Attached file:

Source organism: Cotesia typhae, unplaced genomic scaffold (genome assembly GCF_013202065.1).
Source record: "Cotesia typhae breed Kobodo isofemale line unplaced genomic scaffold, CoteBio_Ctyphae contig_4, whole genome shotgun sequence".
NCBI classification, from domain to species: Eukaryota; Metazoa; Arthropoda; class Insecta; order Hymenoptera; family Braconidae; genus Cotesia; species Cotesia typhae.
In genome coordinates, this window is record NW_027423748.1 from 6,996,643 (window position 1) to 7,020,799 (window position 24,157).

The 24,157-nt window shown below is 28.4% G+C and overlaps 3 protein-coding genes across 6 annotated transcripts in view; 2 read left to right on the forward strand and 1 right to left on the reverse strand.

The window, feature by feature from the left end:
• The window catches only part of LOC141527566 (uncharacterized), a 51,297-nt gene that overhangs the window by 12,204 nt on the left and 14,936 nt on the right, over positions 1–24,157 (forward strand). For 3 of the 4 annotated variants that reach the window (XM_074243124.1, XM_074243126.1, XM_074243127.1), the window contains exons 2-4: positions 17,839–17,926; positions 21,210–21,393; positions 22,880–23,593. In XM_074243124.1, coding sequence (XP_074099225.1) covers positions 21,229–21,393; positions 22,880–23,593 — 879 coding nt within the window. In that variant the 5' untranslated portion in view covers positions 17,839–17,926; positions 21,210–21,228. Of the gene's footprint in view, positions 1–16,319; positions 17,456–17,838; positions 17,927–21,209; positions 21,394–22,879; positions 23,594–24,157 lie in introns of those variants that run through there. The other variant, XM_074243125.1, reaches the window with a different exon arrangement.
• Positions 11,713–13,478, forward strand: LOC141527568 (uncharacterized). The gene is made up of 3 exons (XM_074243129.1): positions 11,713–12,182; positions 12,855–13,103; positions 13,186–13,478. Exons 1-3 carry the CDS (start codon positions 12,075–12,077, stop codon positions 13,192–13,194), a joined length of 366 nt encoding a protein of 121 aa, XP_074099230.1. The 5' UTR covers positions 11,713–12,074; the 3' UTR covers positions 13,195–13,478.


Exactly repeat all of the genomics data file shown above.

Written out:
Source organism: Cotesia typhae, unplaced genomic scaffold (genome assembly GCF_013202065.1).
Source record: "Cotesia typhae breed Kobodo isofemale line unplaced genomic scaffold, CoteBio_Ctyphae contig_4, whole genome shotgun sequence".
NCBI classification, from domain to species: Eukaryota; Metazoa; Arthropoda; class Insecta; order Hymenoptera; family Braconidae; genus Cotesia; species Cotesia typhae.
In genome coordinates, this window is record NW_027423748.1 from 6,996,643 (window position 1) to 7,020,799 (window position 24,157).

The 24,157-nt window shown below is 28.4% G+C and overlaps 3 protein-coding genes across 6 annotated transcripts in view; 2 read left to right on the forward strand and 1 right to left on the reverse strand.

The window, feature by feature from the left end:
• The window catches only part of LOC141527566 (uncharacterized), a 51,297-nt gene that overhangs the window by 12,204 nt on the left and 14,936 nt on the right, over positions 1–24,157 (forward strand). For 3 of the 4 annotated variants that reach the window (XM_074243124.1, XM_074243126.1, XM_074243127.1), the window contains exons 2-4: positions 17,839–17,926; positions 21,210–21,393; positions 22,880–23,593. In XM_074243124.1, coding sequence (XP_074099225.1) covers positions 21,229–21,393; positions 22,880–23,593 — 879 coding nt within the window. In that variant the 5' untranslated portion in view covers positions 17,839–17,926; positions 21,210–21,228. Of the gene's footprint in view, positions 1–16,319; positions 17,456–17,838; positions 17,927–21,209; positions 21,394–22,879; positions 23,594–24,157 lie in introns of those variants that run through there. The other variant, XM_074243125.1, reaches the window with a different exon arrangement.
• Positions 11,713–13,478, forward strand: LOC141527568 (uncharacterized). The gene is made up of 3 exons (XM_074243129.1): positions 11,713–12,182; positions 12,855–13,103; positions 13,186–13,478. Exons 1-3 carry the CDS (start codon positions 12,075–12,077, stop codon positions 13,192–13,194), a joined length of 366 nt encoding a protein of 121 aa, XP_074099230.1. The 5' UTR covers positions 11,713–12,074; the 3' UTR covers positions 13,195–13,478.